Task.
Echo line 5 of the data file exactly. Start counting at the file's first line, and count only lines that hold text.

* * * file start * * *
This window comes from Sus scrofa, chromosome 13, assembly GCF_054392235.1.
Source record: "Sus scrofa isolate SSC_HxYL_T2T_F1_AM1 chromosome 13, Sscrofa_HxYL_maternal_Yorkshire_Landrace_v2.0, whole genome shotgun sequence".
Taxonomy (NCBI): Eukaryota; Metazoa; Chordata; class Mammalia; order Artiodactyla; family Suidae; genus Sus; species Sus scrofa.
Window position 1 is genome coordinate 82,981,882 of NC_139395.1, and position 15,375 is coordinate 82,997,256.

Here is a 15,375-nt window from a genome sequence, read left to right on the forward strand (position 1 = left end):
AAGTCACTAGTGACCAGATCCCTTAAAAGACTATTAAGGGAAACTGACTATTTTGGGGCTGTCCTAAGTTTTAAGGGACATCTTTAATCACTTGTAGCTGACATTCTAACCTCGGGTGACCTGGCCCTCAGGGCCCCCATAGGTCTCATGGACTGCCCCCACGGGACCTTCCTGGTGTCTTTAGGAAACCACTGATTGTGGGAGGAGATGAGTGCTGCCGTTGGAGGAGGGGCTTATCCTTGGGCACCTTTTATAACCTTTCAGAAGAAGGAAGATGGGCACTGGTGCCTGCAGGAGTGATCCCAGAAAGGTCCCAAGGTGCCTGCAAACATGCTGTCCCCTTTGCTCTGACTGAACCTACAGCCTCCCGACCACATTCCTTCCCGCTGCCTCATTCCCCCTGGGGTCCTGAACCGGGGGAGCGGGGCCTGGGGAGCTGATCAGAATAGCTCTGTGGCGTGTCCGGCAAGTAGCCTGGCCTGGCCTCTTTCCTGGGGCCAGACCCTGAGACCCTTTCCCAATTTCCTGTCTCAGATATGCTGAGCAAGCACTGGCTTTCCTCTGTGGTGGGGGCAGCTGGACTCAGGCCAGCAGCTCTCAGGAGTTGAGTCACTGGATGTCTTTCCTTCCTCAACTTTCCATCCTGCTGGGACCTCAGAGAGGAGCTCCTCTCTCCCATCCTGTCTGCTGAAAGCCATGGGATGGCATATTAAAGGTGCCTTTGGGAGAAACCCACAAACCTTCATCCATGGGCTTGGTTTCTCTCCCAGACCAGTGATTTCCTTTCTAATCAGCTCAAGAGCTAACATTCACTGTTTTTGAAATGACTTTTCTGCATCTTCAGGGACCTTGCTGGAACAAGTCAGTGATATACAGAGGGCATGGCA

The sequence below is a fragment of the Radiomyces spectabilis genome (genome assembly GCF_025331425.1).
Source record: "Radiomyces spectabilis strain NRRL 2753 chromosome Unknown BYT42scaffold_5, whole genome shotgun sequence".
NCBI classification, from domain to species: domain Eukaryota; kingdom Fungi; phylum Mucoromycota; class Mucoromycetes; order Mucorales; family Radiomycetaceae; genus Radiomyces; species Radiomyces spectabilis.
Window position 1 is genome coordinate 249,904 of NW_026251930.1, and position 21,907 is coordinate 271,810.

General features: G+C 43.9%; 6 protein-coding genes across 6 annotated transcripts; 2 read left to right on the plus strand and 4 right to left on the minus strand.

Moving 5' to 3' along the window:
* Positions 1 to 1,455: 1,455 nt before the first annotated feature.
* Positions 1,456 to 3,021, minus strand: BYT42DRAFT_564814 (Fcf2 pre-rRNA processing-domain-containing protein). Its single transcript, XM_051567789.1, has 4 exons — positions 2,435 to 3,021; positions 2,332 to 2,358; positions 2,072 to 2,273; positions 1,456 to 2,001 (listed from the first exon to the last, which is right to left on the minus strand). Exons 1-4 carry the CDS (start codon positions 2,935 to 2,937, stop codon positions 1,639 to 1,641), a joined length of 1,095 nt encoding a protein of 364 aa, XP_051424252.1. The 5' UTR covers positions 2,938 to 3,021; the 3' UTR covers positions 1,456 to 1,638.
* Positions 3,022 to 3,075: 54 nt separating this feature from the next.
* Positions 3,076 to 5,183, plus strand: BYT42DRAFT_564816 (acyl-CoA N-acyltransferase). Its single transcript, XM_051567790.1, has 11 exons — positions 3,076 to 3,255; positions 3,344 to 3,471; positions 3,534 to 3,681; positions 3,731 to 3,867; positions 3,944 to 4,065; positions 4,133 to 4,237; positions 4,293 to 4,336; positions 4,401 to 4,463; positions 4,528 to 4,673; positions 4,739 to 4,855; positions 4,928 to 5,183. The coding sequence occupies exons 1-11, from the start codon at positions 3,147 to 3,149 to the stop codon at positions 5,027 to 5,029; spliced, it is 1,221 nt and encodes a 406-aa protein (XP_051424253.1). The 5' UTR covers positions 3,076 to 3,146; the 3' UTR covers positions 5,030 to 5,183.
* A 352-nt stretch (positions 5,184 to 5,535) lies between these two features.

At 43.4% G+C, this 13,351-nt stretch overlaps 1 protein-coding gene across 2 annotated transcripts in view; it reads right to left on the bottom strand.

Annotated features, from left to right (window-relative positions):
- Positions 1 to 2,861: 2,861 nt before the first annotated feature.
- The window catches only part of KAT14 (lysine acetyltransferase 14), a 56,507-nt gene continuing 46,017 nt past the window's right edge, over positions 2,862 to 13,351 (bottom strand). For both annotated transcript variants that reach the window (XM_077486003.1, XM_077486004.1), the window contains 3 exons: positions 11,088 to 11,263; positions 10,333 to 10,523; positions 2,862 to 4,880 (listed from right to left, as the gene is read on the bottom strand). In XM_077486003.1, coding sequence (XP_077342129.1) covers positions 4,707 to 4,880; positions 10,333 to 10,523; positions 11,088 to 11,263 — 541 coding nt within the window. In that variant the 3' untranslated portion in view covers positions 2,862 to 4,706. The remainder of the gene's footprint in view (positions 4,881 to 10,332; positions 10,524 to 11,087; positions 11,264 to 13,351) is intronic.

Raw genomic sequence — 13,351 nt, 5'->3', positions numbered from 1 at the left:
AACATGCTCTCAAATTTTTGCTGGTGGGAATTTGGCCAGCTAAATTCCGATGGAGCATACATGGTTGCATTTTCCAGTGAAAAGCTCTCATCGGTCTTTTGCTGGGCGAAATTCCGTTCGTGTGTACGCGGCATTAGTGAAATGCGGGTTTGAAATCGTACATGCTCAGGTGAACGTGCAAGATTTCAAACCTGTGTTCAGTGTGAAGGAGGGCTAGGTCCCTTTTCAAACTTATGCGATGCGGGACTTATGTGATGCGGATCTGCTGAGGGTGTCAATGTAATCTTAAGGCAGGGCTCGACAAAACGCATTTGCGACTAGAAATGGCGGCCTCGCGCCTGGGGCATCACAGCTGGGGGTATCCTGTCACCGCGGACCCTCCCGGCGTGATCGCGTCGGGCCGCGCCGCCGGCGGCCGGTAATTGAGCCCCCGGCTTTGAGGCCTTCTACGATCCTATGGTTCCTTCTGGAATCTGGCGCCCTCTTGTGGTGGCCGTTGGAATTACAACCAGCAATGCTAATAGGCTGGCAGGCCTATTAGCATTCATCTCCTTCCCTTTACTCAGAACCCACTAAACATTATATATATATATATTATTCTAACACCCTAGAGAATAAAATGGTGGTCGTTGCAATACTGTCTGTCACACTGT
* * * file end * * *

Here is a 15,375-nt window from a genome sequence, read left to right on the forward strand (position 1 = left end):